The Story Museum, in its own words, “exists to celebrate children’s stories and to share enjoyable ways for young people to learn through stories as they grow”. So where better a place for Michael Rosen (yes, he is the one who wrote ‘We’re Going on a Bear Hunt’) to talk to two writers on the legacy of Homer’s Odyssey. As part of their ‘1001 Series’, authors, curators, professors and other such worthy story experts choose the stories they believe should be part of their collection. Professor Oliver Taplin, (author, academic and once fellow and tutor at Magdalen) and Geraldine McCaughrean (author of mainly children’s books – Orchard Book of Greek Myths, anyone?) were interviewed on why an ancient epic poem consisting of 24 books and written in 700BC continues to inspire artists today.
It seemed a little incongruous to me to have acclaimed academics and authors discussing such a hallowed part of the canon in a children’s museum, and I was struck by the mixed audience; there were little children sitting cross-legged in the front row surrounded by plenty of people who could have been their grandparents. In fact, the gap was easily bridged, as grown-up talk about identification and the character of the hero was interspersed with questions thrown out to the children: ‘tell the story of the Odyssey in one line!’ went down a treat among the impressively well-versed mini-Classicists in the front row.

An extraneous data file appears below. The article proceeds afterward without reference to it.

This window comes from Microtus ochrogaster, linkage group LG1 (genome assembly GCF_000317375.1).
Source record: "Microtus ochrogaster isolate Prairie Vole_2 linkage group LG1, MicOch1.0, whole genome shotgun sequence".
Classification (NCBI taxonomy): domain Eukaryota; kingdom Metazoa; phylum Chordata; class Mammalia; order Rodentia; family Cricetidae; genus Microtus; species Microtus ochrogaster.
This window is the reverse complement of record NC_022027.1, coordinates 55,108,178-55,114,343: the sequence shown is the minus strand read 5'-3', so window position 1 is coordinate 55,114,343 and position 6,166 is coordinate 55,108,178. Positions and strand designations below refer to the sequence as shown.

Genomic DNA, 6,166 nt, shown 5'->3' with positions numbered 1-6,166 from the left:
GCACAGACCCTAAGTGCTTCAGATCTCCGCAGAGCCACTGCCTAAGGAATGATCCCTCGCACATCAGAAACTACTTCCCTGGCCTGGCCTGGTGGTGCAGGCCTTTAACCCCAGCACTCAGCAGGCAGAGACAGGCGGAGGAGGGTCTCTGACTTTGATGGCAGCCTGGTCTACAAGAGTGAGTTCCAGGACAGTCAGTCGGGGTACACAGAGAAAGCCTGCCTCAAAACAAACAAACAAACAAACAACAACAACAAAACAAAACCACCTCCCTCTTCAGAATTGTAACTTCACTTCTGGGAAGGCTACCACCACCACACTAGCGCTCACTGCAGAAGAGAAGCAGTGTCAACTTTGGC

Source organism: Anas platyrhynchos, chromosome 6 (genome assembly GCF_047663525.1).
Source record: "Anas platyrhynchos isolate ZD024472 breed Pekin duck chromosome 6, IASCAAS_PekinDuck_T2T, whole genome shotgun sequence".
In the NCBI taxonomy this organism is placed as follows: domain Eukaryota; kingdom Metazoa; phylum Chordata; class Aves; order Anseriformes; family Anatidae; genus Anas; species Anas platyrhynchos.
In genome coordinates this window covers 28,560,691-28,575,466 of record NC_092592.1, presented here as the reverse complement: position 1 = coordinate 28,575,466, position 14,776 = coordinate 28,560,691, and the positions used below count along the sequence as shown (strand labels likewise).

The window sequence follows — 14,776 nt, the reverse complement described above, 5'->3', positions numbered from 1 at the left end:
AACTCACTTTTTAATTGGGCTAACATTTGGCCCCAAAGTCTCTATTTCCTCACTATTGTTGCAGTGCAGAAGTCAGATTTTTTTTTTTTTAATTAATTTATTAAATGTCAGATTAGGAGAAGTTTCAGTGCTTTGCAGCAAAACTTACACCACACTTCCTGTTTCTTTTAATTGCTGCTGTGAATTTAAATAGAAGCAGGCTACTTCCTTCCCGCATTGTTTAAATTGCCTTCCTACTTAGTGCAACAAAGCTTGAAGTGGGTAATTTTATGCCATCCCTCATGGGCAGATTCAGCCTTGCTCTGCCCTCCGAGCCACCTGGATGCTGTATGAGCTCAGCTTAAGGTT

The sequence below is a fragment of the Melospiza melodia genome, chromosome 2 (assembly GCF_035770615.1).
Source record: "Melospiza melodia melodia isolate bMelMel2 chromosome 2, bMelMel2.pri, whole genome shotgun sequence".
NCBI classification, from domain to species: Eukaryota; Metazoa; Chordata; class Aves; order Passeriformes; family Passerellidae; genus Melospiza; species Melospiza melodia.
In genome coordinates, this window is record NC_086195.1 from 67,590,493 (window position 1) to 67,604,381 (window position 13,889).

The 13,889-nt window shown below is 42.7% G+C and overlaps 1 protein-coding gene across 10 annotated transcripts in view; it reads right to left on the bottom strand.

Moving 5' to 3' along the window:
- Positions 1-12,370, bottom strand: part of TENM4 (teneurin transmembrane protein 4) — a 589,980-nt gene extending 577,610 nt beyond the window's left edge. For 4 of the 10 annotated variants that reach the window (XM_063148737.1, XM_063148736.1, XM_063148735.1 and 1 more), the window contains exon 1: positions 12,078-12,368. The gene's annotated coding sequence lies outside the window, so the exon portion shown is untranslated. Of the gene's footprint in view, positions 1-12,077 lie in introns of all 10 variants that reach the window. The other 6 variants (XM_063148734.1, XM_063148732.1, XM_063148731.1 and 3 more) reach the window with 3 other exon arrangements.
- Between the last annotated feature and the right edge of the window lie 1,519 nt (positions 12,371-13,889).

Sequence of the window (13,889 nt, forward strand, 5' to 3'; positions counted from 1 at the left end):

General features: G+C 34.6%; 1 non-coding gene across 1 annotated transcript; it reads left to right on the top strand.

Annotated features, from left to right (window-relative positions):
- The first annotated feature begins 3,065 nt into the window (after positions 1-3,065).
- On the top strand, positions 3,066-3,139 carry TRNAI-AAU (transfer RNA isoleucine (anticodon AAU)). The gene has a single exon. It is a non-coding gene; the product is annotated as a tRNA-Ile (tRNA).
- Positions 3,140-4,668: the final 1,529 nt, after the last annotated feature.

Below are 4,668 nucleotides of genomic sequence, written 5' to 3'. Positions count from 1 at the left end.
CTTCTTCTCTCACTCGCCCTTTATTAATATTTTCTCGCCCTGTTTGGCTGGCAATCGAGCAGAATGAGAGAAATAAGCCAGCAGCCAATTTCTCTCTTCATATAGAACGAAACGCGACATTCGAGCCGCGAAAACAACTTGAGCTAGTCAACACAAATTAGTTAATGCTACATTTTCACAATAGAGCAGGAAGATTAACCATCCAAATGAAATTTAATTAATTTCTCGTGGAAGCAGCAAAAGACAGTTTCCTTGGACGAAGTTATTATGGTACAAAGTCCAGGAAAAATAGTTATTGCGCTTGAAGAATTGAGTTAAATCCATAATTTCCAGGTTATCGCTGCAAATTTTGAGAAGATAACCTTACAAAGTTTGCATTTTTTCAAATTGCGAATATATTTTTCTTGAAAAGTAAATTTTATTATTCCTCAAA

Because really, what is it about the Odyssey that allows it to hold a special position, to be seen as a founding text of European culture? As was pointed out by Geraldine McCaughrean, a modern reader is unlikely to have much of an affinity with the ancient code of honour to which Odysseus is bound. It’s full of ludicrous things, like a giant with one eye that lives in a cave and talks to sheep, and witch-goddesses that turn Odysseus’s men into pigs. Professor Taplin made the point that modern heroes tend to be assertive and active, go-getting fighters – poor Odysseus just wants to get home. He’s a survivor, putty in the hands of the gods, a tennis ball. Where’s the sex appeal in that? We could be reading 50 Shades. However, the conclusion was reached that the enduring allure of the Odyssey lies in the intrigue of the subplots; the hundreds of minor characters and potential stories build up a patchwork of narratives; fertile ground for anyone’s imagination.
I came away with a taste of the awe the guest writers had for the Odyssey. Professor Taplin’s amazement at the oral tradition, people being able to remember hours of stories before writing was invented, was contagious. He talked of the urge to preserve, as it was only in 500BC when writing techniques became sufficiently advanced for hundreds of thousands of copies to be written out. It is testament to human imagination that young and old still feel a draw towards stories, and all credit to the Story Museum for gathering them up and celebrating them.
PHOTO/michaelrosen.co.uk, Aaron Matthews